This year's autumn color season is well underway, as the "front" of changing leaves is slowly moving its way down from Japan's highest peaks to middle elevations around north Honshu's Tohoku Region.

After checking last week on the mountain colors of Mount Nasu, I made my way to today to another fantastic autumn color highland hot spot in Tochigi Prefecture: the lovely Nikko National Park. Boasting mountainous landscapes splashed with fall colors that last almost the entire month of October thanks to its huge range of elevations, Nikko makes a great autumn color destination for travelers coming from nearby Tokyo.

After Sam's first early-season report from Nikko two weeks ago, I prepared myself for lots of peaking colors today in the mid-to-high elevations of the park's breathtaking Okunikko area. Happily, I wasn't disappointed.

Yumoto Onsen

Peak Color

My first stop of the day was to Nikko's famous onsen area, the Yumoto Onsen, located at the furtherst, highest end of Okunikko. At around 1500 meters above sea level, the Yumoto area is always the first park of Nikko to see its leaves changing color, usually in early October.

When I arrived in the area this morning, the leaves in the Yumoto area had clearly hit their stride, showing peak colors today, especially around Lake Yunoko. Despite concerns that last month's heavier-than-usual typhoon rains would dull the colors (as it may have in some areas), the foliage here was seemed relatively vibrant and on schedule.

Senjogahara Marsh

Peak Color

Moving down in elevation from the Yumoto, my next stop was the Senjogahara Marsh. The wetland's grasses and karamatsu (Japanese larch) were definitely showing their signature autumnal deep yellows today, though some of the lighter silvery color from the susuki seemed to be less prominent than in the past. Nonetheless, the flatland was looking good.

Ryuzu Waterfall

Peak Color

Just below Senjogahara, the iconic double-pronged Ryuzu Waterfall, which cascades it way down a steep slope twisting over itself for 300 meters, was surrounded by some near-peak color today. The foliage around the falls today seemed, interestly, slightly past peak at the top of the falls while just ahead of peak at the bottom.

Lake Chuzenji

Approaching Peak

My next stop was at several spots along the beautiful Lake Chuzenji, at 1269 meters above sea level. After being greeted by some lovely morning lake mist, I trundled along to several stops along the shore. A lot of foliage along the lake had definitely started changing color, and from what I could tell, was close to starting its approach to peak color in most places.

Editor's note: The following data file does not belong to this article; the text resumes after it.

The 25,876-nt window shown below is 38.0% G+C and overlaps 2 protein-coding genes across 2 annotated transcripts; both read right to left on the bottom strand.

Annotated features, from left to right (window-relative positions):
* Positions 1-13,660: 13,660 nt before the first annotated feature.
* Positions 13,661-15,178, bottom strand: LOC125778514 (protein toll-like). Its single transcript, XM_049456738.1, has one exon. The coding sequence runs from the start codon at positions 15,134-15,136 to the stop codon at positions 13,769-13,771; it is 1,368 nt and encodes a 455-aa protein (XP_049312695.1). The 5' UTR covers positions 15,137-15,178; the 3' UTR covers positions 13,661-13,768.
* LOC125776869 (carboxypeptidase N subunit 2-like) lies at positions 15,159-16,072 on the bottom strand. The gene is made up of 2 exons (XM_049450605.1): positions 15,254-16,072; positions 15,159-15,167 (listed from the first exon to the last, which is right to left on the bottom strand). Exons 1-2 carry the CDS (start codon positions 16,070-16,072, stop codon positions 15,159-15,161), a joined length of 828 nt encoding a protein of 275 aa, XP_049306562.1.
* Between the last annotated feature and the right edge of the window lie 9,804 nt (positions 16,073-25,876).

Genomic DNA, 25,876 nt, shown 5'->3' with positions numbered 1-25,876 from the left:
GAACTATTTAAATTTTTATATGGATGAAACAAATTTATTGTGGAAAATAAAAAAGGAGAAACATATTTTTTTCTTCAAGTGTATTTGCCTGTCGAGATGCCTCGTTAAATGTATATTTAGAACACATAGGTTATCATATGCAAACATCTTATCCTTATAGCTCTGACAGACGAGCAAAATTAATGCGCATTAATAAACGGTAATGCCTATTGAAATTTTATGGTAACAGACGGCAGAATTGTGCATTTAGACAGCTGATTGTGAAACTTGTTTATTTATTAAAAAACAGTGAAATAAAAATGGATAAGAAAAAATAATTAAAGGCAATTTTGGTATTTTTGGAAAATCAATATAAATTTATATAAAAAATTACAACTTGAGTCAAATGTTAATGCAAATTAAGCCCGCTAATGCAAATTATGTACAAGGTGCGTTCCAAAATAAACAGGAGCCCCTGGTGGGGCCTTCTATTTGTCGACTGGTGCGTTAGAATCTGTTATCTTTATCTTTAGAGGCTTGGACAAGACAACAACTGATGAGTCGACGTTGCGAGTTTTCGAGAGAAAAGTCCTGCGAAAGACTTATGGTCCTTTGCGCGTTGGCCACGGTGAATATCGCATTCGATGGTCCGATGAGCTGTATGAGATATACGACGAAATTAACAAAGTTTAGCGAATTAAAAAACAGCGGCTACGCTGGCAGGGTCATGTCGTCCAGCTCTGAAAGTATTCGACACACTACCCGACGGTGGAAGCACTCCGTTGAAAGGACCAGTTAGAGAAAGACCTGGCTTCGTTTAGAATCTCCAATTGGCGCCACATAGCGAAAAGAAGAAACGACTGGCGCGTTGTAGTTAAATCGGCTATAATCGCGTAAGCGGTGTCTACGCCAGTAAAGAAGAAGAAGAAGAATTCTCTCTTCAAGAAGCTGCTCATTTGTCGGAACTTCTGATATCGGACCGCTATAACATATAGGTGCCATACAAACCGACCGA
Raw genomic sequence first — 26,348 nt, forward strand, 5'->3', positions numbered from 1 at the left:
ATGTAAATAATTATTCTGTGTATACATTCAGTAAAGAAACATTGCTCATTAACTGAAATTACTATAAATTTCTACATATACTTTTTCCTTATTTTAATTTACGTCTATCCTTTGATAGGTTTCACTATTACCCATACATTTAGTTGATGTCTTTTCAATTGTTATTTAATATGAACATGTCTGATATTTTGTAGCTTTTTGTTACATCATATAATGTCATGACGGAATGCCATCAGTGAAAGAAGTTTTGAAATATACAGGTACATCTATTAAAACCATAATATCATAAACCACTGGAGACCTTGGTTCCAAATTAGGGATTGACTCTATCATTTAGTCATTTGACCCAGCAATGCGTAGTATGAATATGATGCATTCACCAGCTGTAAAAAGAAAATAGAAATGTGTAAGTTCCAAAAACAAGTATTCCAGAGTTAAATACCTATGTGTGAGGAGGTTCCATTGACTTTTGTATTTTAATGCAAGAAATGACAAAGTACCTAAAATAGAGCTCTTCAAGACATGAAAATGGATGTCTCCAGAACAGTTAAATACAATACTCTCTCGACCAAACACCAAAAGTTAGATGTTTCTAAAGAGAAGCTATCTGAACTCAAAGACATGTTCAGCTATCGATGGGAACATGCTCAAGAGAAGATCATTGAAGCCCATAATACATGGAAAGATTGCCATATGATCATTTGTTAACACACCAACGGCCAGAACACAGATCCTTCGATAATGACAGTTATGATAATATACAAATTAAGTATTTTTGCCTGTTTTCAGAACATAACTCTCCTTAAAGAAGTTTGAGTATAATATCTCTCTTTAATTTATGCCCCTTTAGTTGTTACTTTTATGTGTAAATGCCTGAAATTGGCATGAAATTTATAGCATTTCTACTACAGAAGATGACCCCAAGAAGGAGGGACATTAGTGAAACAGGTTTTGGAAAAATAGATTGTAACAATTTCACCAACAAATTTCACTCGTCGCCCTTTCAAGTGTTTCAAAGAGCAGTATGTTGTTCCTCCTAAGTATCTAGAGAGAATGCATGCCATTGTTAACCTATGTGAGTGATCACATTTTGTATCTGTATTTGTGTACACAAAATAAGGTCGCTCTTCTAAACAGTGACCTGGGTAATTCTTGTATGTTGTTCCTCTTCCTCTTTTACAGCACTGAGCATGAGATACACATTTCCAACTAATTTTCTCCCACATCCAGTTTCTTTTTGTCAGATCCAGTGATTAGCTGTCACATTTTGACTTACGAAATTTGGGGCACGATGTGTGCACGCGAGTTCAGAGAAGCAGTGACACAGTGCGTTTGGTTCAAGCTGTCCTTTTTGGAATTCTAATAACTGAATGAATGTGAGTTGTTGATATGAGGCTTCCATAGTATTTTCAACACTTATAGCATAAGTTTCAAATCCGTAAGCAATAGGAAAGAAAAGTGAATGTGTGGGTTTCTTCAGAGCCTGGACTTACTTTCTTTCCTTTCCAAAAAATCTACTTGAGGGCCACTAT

While green still tinged a lot of the lakeside area, it will likely be quickly giving way to plenty of yellow and reds in the next week or so.

No trip to Lake Chuzenji would be complete without seeing the spectacular Kegon Falls, the sole, nearly 100-meter-tall exit for the mountain lake's water. Like much of the lake area, the falls' foliage was also getting close to peak color today, with maybe another week or so to go.

On my way down from Okunikko, I drove along the hairpin-curve-riddled Irohazaka slope on my way to the central Nikko area. Similar to the nearby Chuzenji Lake area, reds and yellows were popping up all along the road and surrounding mountainsides, and look likely to shed their remaining green maybe even next week.

Nikko Town

Starting to Change

My last stop of the day was a quick visit to one of the most famous of the Nikko town area's celebrated shrines and temples: Rinnoji Temple. While the main temple building remains (as it's been for over 5 years) under construction until March 2019, directly across the path from the main hall lies Shoyoen, a lovely Japanese style garden, which was my destination. The small garden happens to spot some beautiful autumn colors which usually peak considerably later (normally around early November) than the highlands of Okunikko.

Today, the scattered momiji (Japanese maple) trees around the garden were just started to show color, making for a peaceful way to finish a busy morning.